7 years ago
Sanjeev Miglani with Reuters gives us the news about the visit of British Foreign Secretary David Miliband to India.
British Foreign Secretary David Miliband may yet end up achieving the opposite of what he intended in India when he called for a resolution of the Kashmir dispute in the interests of regional security.
To some Indians, linking the attacks in Mumbai - which New Delhi says originated from Pakistan – to the issue of Kashmir is not just insensitive, it is also a wake-up call. The lesson they have drawn is this: for all the world’s sense of outrage over Mumbai, India will have to deal with Pakistan on its own, and not expect foreign powers to lean on its neighbour in the manner it wants.
Miliband’s visit was a “jarring reminder to India to stop off-shoring its Pakistan policy,” writes Indian security affairs analyst Brahma Chellaney in the Asian Age. He then goes on to call for a set of measures including a military option short of war to weaken Pakistan …
But this may well be a pointer to a stiffening mood in India as it heads into an election that could bring the Hindu nationalist Bharatiya Janata Party into power. And then all bets would be off as to what would be India’s policy towards Pakistan.
Over the weekend, the BJP’s prime ministerial candidate Lal Krishna Advani gathered a bunch of military chiefs, security analysts and party bosses, and the verdict from that meeting was India had been too soft on Pakistan.
“After Mumbai, any self-respecting government would have adopted a much more robust response which alone could compel Pakistan to not only bring to book those behind the incident but also to wind down the infrastructure of terror,” the BJP said in a statement. “Instead India adopted the mildest of response, not like an emerging global player.”
Thanks to Miglani for a good report. So that the import of what Miliband has done in India doesn’t escape, let’s rehearse a bit.
Miliband has taken the terrorist attacks in Mumbai, India, recently conducted out of Karachi, Pakistan, and connected them to the solution to Kashmir. This is simply breathtaking. In order to placate Pakastan and ensure regional stability, Miliband counsels coming to an understanding over Kashmir.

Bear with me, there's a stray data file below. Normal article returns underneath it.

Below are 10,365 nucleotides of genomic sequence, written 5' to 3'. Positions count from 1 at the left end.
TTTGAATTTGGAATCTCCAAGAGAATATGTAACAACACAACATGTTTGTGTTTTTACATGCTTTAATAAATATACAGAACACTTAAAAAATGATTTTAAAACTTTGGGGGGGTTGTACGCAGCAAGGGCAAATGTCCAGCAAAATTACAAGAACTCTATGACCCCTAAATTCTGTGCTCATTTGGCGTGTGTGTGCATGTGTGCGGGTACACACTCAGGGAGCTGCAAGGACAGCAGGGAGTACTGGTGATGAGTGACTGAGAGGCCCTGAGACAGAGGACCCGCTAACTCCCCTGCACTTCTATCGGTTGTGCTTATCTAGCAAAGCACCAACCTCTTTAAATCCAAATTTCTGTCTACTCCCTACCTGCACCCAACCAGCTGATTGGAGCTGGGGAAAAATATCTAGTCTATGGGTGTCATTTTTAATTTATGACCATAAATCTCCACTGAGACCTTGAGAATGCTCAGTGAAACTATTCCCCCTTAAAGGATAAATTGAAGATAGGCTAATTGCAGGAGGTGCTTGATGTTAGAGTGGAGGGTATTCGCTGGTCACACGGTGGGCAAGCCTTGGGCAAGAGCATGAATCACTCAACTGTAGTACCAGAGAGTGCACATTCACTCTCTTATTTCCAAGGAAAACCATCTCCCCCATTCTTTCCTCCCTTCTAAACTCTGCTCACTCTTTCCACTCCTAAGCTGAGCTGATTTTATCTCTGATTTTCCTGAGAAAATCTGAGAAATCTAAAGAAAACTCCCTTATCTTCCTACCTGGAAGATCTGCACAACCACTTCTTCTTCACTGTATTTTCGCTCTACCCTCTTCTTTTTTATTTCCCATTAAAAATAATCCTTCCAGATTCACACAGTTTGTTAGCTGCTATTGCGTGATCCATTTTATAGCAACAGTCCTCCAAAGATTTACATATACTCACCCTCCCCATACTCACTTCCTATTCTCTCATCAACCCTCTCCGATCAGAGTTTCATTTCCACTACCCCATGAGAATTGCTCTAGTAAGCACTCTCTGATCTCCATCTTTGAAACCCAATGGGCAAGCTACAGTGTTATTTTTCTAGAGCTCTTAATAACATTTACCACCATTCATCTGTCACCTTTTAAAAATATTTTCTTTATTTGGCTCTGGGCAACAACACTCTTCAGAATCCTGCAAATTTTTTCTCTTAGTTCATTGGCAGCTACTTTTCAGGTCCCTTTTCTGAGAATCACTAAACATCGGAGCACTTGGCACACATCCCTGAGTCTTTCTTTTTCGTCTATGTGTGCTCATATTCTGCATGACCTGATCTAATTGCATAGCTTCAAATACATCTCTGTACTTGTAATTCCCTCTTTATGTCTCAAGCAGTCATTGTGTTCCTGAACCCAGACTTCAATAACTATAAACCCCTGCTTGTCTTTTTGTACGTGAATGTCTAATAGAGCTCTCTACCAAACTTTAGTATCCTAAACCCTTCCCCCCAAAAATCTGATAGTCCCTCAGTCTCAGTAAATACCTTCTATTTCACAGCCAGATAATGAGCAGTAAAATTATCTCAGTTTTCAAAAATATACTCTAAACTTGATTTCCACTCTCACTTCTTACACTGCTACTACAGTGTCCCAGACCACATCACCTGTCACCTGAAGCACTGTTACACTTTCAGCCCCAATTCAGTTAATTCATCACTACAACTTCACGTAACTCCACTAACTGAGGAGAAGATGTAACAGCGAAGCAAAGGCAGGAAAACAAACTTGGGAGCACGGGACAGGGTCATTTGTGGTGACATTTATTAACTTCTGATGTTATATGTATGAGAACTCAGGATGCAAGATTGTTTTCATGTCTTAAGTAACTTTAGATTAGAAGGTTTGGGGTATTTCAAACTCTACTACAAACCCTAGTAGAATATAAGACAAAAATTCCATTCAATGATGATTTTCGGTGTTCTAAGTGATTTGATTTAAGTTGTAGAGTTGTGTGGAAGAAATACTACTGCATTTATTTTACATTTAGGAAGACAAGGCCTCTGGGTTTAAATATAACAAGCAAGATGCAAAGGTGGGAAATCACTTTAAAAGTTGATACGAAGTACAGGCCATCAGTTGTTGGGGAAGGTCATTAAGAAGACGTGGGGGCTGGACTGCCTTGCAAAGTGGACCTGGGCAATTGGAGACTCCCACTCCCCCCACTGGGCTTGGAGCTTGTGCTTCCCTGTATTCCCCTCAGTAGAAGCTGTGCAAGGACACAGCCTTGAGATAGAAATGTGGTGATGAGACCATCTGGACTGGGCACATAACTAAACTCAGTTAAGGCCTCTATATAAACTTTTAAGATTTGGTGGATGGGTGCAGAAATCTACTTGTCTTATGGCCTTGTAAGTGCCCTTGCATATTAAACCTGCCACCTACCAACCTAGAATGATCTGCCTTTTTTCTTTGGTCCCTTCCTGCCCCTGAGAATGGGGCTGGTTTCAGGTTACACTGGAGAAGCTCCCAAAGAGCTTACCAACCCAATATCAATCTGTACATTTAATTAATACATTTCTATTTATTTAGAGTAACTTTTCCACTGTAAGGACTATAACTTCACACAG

But the fact that such a tactic would encourage exactly the opposite escapes Miliband. We have discussed the Pakistani duplicity before, where the ISI and Pakistan Army has used and is currently using the Taliban as a buffer for what it sees as its real enemies, Afghanistan and especially India. Coming to a “mutual understanding” over Kashmir, especially as it relates to the connection of Mumbai with Kashmir, would only encourage the strategy of use of the Taliban and the terror tactics they promulgate. When success is achieved, the action is confirmed.
Regardless of whether a mutual understanding is achieved over Kashmir, the connection of it to the Mumbai attacks is the worst possible foreign policy imaginable for Britain or any Western country. And what Miliband accomplished was not the connection of Kashmir to Mumbai, but rather, the hardening of India and its worldview.
Nice job. The law of unintended consequences. Learn it. As for Miliband, the Brits have an administration that perfectly follows in the footsteps of Neville Chamberlain. Chamberlain didn’t think about unintended consequences either.